Street Fighter V | Review
The Good
  • + Funky artwork
  • + Cool special moves
  • + Nice selection of characters
The Bad
  • - Combos aren’t laid out to you
  • - Storylines seem lacking
  • - Online can take some time to get into
65%"Time Killer"

Want to look beyond the score? Check out the full review below…

Start Replay: “Punchy Kick”

As a long time, die-hard Tekken fan, picking up Street Fighter V filled me with uncertainty. I’ve always fancied dabbling with the very much cartoony fighting game but never had the chance, until now. I downloaded the title and jumped right in.


Very similar to Tekken, the move set is quite basic. I was playing on the PS4 so X and square were light attacks, kick and punch respectively. Moving up was triangle and circle as medium attacks then R1 and R2 were the heavy attacks. This threw me off a little as Tekken doesn’t incorporate the R1/2 and L1/2 buttons, Tekken is all about the long 10-hit combos using the D-pad and X, circle, triangle and square.


This area is where I found Street Fighter to be rather lacking; I wasn’t able to pull off crazy combos as they didn’t exist. I checked the moves list during my first match and was greatly disappointed. Granted, each character has a couple of cool special moves, such as Ryu’s Hadouken, but that wasn’t enough to make up for the lack of moves. I loaded up the training feature in the hopes that I could at least learn a couple of moves then chain them together, the only trouble being that the moves don’t appear on screen when actually fighting the training AI. It would’ve been nice to be able to work my way through the moves so that I could easily practice each one and master my skills.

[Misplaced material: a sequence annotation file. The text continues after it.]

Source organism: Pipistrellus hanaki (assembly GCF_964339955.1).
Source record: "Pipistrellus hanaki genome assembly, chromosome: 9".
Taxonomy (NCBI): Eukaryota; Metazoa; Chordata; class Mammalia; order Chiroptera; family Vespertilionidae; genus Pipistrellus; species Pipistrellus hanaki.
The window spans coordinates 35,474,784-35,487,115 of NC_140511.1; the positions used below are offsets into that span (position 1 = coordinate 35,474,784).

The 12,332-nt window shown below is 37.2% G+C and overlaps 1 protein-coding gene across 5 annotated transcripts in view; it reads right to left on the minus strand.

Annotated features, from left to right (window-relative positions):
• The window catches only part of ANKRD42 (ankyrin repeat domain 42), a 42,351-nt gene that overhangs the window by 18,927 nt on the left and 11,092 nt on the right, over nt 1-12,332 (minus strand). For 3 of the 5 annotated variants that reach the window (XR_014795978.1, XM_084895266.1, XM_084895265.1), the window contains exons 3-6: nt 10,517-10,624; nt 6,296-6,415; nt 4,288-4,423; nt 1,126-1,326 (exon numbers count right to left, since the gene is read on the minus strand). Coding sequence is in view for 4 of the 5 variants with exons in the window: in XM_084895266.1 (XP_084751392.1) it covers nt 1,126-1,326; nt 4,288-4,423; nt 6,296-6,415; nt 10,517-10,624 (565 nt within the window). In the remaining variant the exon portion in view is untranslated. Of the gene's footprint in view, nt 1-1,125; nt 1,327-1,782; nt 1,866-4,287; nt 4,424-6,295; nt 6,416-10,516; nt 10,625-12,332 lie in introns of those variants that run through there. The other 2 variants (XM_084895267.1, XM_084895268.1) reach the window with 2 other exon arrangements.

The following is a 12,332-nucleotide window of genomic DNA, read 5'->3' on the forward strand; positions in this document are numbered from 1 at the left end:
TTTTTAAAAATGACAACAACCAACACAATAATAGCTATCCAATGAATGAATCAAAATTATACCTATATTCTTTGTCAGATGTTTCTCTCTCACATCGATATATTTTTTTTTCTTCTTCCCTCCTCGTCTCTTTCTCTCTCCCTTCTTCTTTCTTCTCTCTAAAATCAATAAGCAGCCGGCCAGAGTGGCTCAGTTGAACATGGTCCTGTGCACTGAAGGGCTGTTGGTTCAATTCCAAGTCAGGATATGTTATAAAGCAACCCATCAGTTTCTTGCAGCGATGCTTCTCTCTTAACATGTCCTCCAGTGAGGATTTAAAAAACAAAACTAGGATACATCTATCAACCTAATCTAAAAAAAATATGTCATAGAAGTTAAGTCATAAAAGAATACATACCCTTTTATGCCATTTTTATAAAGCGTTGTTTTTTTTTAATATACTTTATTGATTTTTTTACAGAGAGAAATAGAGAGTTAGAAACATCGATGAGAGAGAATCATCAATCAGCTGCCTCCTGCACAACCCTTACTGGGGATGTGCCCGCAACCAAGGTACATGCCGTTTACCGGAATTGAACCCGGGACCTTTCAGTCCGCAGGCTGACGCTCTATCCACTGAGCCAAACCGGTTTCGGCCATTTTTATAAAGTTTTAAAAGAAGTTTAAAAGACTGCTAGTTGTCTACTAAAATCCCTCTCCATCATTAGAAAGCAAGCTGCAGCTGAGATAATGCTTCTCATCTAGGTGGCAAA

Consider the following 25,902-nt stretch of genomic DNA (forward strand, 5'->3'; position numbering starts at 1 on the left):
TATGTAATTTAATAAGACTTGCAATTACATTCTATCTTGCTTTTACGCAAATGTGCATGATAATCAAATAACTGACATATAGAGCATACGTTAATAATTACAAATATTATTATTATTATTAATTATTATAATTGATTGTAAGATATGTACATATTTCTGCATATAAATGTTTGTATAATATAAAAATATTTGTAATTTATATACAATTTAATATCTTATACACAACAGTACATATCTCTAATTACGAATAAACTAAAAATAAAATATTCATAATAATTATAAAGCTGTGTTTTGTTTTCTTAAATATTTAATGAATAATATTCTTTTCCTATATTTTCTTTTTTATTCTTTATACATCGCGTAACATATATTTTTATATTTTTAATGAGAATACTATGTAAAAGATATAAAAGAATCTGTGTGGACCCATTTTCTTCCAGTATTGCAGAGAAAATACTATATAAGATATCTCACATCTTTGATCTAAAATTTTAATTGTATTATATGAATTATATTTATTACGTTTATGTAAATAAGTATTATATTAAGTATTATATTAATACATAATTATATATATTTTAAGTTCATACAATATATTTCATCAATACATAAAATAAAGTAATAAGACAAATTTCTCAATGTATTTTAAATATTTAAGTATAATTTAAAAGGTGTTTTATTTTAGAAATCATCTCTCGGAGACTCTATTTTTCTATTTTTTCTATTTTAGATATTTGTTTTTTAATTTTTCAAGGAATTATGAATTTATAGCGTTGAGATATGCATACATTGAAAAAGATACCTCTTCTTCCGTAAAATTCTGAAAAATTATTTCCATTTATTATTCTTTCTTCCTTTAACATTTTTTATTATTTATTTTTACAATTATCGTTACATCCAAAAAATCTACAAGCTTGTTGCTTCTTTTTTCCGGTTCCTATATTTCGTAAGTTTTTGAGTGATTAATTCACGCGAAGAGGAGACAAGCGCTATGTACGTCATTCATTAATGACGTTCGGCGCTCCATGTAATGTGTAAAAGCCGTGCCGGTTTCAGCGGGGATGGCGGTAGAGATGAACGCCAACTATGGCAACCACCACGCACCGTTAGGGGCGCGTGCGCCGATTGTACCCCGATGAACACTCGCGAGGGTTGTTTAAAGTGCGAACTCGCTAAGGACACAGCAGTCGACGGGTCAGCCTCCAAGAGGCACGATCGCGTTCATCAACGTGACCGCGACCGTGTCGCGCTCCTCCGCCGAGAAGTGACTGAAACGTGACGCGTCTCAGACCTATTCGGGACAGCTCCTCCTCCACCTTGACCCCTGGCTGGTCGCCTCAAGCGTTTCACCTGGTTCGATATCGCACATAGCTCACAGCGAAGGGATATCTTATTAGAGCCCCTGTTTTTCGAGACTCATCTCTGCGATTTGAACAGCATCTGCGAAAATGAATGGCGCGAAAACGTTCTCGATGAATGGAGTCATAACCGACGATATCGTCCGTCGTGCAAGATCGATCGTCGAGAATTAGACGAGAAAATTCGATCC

After this I took a crack at the story mode; as expected there was a storyline for each character. What I didn’t realise is that there’s only 2 to 4 fights per character, I would have appreciated a more in-depth back story for each character, especially as I’m new to the series. That being said, the story mode does give new and old players a great opportunity to mess around with each character and learn their skill sets.


Online was quite a messy affair. I wasn’t overly confident going into an online match as I was all too aware that my skills in SF:V were more than sub-par, and boy was I proved right. Each match I tried to find took a long time; a minimum of 5 minutes just to find an opponent, then a further couple of minutes to actually get into the match. Once I was in it didn’t take long for the match to be over. It seems most players already have a firm grasp on how to chain moves together as I barely got a hit on each opponent I faced.

Online consisted of the Capcom Fighters Network, Battle Lounge, Ranked Match and Casual Match. The Capcom Fighters Network, or CFN for short, is the place to search for other fighters, view replays and view rankings whereas the Battle Lounge is a place to play with your friends. You can create a Battle Lounge, configure all the settings for the matches and invite your friends. The last two, Ranked Match and Casual Match are fairly self explanatory. If you’re looking to hone your skills against players across the world then head on over to Casual Match, winning or losing won’t affect your global rankings, whereas Ranked Match will. It seems that Ranked Match is where all the really talented players reside.



All in all I can say that I’ve enjoyed Street Fighter V. The artwork is funky, the skills are pretty darn cool and there’s a good selection of different characters to choose from. Personally I think I’ll stick to going through each characters story or perhaps challenging friends to a local match. Online is certainly no place for a novice.

About The Author

Tom Daden
Content Editor

Tom has been an avid gamer since his early years as a wee toddler. Being introduced to the SNES and then moving onto the Gameboy, Tom still has a love for all things Nintendo, especially Pokémon. His fellow colleagues look up to him for being a fantastic role model, a beautiful man and, above all, a master Pokémon trainer.

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